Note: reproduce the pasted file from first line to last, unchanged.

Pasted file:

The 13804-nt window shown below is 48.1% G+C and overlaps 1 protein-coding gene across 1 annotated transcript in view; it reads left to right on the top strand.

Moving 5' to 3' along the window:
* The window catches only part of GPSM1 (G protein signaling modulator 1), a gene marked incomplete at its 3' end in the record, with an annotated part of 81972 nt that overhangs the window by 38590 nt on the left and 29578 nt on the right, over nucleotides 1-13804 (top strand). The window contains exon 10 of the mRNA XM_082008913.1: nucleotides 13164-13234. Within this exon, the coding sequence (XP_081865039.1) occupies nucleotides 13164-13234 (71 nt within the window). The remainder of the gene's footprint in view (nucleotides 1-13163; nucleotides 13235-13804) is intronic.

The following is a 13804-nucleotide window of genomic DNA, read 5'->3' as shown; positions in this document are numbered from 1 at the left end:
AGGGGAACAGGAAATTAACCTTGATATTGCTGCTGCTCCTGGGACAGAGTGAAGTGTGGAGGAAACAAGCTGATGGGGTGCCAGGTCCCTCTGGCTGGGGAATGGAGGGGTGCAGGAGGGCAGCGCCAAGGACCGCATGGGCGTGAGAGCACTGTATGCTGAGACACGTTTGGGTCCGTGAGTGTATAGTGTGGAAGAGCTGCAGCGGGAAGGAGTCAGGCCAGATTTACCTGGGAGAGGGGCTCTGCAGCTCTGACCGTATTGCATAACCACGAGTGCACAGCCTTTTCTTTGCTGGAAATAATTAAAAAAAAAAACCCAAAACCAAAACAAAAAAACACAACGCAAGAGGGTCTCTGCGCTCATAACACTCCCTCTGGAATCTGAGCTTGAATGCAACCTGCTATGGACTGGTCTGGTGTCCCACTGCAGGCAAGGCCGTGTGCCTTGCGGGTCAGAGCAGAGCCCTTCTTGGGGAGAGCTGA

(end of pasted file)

The 13804-nt window shown below is 48.1% G+C and overlaps 1 protein-coding gene across 1 annotated transcript in view; it reads left to right on the top strand.

Moving 5' to 3' along the window:
* The window catches only part of GPSM1 (G protein signaling modulator 1), a gene marked incomplete at its 3' end in the record, with an annotated part of 81972 nt that overhangs the window by 38590 nt on the left and 29578 nt on the right, over nucleotides 1-13804 (top strand). The window contains exon 10 of the mRNA XM_082008913.1: nucleotides 13164-13234. Within this exon, the coding sequence (XP_081865039.1) occupies nucleotides 13164-13234 (71 nt within the window). The remainder of the gene's footprint in view (nucleotides 1-13163; nucleotides 13235-13804) is intronic.

The following is a 13804-nucleotide window of genomic DNA, read 5'->3' as shown; positions in this document are numbered from 1 at the left end:
AGGGGAACAGGAAATTAACCTTGATATTGCTGCTGCTCCTGGGACAGAGTGAAGTGTGGAGGAAACAAGCTGATGGGGTGCCAGGTCCCTCTGGCTGGGGAATGGAGGGGTGCAGGAGGGCAGCGCCAAGGACCGCATGGGCGTGAGAGCACTGTATGCTGAGACACGTTTGGGTCCGTGAGTGTATAGTGTGGAAGAGCTGCAGCGGGAAGGAGTCAGGCCAGATTTACCTGGGAGAGGGGCTCTGCAGCTCTGACCGTATTGCATAACCACGAGTGCACAGCCTTTTCTTTGCTGGAAATAATTAAAAAAAAAAACCCAAAACCAAAACAAAAAAACACAACGCAAGAGGGTCTCTGCGCTCATAACACTCCCTCTGGAATCTGAGCTTGAATGCAACCTGCTATGGACTGGTCTGGTGTCCCACTGCAGGCAAGGCCGTGTGCCTTGCGGGTCAGAGCAGAGCCCTTCTTGGGGAGAGCTGA